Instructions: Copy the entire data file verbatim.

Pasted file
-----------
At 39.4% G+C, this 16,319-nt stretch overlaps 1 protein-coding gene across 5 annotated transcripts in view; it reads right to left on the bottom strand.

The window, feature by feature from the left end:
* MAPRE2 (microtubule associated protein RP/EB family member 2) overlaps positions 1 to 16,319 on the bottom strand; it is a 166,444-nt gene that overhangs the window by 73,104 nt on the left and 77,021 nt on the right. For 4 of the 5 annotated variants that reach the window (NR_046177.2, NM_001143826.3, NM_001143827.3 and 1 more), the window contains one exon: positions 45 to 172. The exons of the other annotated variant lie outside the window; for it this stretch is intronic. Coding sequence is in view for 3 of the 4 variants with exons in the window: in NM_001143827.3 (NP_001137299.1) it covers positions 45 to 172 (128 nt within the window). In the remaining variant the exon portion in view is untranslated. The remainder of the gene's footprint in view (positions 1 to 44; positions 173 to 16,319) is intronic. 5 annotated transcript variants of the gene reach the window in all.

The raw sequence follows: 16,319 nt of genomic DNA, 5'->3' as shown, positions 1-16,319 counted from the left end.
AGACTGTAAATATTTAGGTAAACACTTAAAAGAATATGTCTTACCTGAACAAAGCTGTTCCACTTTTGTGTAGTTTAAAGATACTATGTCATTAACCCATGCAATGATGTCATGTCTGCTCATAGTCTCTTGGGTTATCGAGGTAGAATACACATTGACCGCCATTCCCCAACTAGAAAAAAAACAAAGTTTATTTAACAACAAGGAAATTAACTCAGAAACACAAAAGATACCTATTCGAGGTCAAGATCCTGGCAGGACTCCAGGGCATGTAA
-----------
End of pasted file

At 39.4% G+C, this 16,319-nt stretch overlaps 1 protein-coding gene across 5 annotated transcripts in view; it reads right to left on the bottom strand.

The window, feature by feature from the left end:
* MAPRE2 (microtubule associated protein RP/EB family member 2) overlaps positions 1 to 16,319 on the bottom strand; it is a 166,444-nt gene that overhangs the window by 73,104 nt on the left and 77,021 nt on the right. For 4 of the 5 annotated variants that reach the window (NR_046177.2, NM_001143826.3, NM_001143827.3 and 1 more), the window contains one exon: positions 45 to 172. The exons of the other annotated variant lie outside the window; for it this stretch is intronic. Coding sequence is in view for 3 of the 4 variants with exons in the window: in NM_001143827.3 (NP_001137299.1) it covers positions 45 to 172 (128 nt within the window). In the remaining variant the exon portion in view is untranslated. The remainder of the gene's footprint in view (positions 1 to 44; positions 173 to 16,319) is intronic. 5 annotated transcript variants of the gene reach the window in all.

The raw sequence follows: 16,319 nt of genomic DNA, 5'->3' as shown, positions 1-16,319 counted from the left end.
AGACTGTAAATATTTAGGTAAACACTTAAAAGAATATGTCTTACCTGAACAAAGCTGTTCCACTTTTGTGTAGTTTAAAGATACTATGTCATTAACCCATGCAATGATGTCATGTCTGCTCATAGTCTCTTGGGTTATCGAGGTAGAATACACATTGACCGCCATTCCCCAACTAGAAAAAAAACAAAGTTTATTTAACAACAAGGAAATTAACTCAGAAACACAAAAGATACCTATTCGAGGTCAAGATCCTGGCAGGACTCCAGGGCATGTAA